Kayhan Kalhor and Brooklyn Rider sublime at Alverno
At a collaborative concert at Alverno Presents on Saturday, Iranian kamancheh (spike-fiddle) virtuoso Kayhan Kalhor and adventurous American string quartet Brooklyn Rider wove a rich tapestry of textures and architectures that bridged the traditions of Eastern and Western music.
The program was a celebration of decade-long friendship between the quartet’s four young musicians – violinists Johnny Gandelsman and Colin Jacobsen, violist Nicholas Cords and cellist Eric Jacobsen – and Kalhor, who first worked together as part of Yo-Yo Ma’s Silk Road Ensemble in 2000. Kalhor’s virtuosity is well-known throughout the Persian world, and his performance drew many from Milwaukee’s Iranian community.
Zohreh Emami, Alverno College professor of economics, said she cried all the way through the performance. “It was a huge emotional experience for us to see a multicultural community coming together and playing the heart of Persian music. The home where I left and the home where I’m at came together.”
The kamancheh has four strings and is about as long as a viola, but is played like a cello. Pairing the two led to some beautiful passages in the musicians’ collaborative album Silent City, where kamancheh and cello swelled with shared melodic lines and Kalhor and cellist Eric Jacobsen masterfully synchronized expressive bow strokes.
Cello’s not all the kamacheh goes with, though, and Kalhor and Brooklyn Rider proved it. This ancient ancestor to the European violin family exudes sonorities distilled into the instruments of a string quartet, with a range similar to the violin and a lower register that exhibits the mellow opacity of the viola and cello. The program’s first piece, Beloved, do not let me be discouraged by Colin Jacobson, allowed us to hear the breathy, ethereal kamancheh and viola in consort.
But this was only a warm-up for what followed – Seven Steps, Brooklyn Rider’s first collaborative composition. The musicians’ technical skill and intent communication was enough to make any string player’s jaw drop (mine did). The piece came with all the bells and whistles – ricochet, glissando, harmonics, pizzicato presto. The effect was awe-inspiring, with colorful and complex texture.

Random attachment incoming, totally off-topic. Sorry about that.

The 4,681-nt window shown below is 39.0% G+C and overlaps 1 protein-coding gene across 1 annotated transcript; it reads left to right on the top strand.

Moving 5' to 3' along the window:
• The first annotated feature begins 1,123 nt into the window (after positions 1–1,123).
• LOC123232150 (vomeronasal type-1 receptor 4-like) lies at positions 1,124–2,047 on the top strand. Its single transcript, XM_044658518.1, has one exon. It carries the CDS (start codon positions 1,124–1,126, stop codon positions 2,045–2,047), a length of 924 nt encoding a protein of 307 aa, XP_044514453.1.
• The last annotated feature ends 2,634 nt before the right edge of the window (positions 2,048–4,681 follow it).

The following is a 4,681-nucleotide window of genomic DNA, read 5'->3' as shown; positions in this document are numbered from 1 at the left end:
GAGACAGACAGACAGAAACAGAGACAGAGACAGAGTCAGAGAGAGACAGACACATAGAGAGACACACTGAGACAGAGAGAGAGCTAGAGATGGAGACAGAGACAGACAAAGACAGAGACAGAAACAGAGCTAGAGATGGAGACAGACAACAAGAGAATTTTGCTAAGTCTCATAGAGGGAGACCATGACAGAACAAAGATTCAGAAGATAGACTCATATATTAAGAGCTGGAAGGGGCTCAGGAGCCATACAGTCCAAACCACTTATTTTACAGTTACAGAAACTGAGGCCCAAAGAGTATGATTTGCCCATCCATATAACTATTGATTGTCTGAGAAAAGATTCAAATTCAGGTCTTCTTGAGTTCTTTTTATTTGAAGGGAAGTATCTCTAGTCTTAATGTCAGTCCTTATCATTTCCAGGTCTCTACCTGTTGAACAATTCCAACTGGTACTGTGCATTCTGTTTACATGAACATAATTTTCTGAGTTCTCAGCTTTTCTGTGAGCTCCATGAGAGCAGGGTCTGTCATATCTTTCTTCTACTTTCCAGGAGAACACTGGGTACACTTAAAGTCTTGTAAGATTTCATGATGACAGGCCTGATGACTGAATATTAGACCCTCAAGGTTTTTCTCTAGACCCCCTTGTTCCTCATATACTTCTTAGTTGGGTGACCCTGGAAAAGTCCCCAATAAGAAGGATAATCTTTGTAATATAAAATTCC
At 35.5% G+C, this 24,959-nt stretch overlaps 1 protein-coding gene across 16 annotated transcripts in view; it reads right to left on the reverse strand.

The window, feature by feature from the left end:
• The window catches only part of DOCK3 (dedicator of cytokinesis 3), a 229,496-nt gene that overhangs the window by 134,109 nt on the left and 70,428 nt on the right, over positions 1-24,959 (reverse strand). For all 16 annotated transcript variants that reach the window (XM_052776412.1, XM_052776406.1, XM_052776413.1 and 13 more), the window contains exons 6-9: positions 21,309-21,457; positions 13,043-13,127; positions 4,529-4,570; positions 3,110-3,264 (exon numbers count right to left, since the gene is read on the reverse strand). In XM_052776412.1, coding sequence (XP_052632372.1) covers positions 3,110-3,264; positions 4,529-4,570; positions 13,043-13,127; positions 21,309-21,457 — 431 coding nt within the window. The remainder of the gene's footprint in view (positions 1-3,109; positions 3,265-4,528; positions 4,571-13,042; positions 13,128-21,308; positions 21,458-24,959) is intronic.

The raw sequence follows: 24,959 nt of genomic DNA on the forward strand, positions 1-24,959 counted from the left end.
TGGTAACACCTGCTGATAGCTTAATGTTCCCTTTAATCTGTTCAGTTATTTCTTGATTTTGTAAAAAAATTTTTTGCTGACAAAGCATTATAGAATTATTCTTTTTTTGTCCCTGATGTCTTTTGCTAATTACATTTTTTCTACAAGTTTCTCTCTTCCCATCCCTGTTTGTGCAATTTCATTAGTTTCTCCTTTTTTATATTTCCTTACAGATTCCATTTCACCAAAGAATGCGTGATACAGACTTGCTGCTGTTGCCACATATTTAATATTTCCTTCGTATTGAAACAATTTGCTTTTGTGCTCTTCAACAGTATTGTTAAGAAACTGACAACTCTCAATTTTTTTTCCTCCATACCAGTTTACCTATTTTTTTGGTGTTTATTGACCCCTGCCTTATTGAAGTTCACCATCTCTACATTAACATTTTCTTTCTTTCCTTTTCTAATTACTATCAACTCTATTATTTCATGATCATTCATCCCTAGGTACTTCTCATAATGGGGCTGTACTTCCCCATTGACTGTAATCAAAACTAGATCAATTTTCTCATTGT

The second half of the program opened with American composer Philip Glass’ Suite for String Quartet from “Bent.” More consonant and less improvisational than the other works, Glass’ repeated rhythmic patterns with subtle harmonic changes nonetheless achieved a similar meditative state.
Kalhor’s acclaimed Silent City rounded out the program. Bearing universal witness to devastated places, the work’s impetus was the destruction of Halabjah in Kurdistan, Iraq. A redemptive composition, its musical narrative is told in reverse: out of desolation, life slowly returns.
We barely hear a single whispering kamancheh string, intoning like a parched throat, painfully alone. Eventually, long, hollow tones sigh from the other instruments. There is no rhythm, no echo here – only a flat, destitute soundscape. Slow vibrato makes the kamancheh pant; trills make her cry. Finally, individual voices exchange melodic motifs. Pizzicato announces rhythm and paints texture. After a unifying climax, a joyful dance borrowed from the Kurdish folk tradition emerges and signals a return to life.
The ensemble’s encore performance of Ascending Bird, an arrangement by Colin Jacobsen and Siamak Aghaei of a Persian traditional song, was equally energetic and captivating.
Brooklyn Rider and Kalhor initiate us into a musical world without boundaries. Set alight by the richness of Eastern and Western traditions and by the endless possibilities of collaboration, they create space for the sublime.
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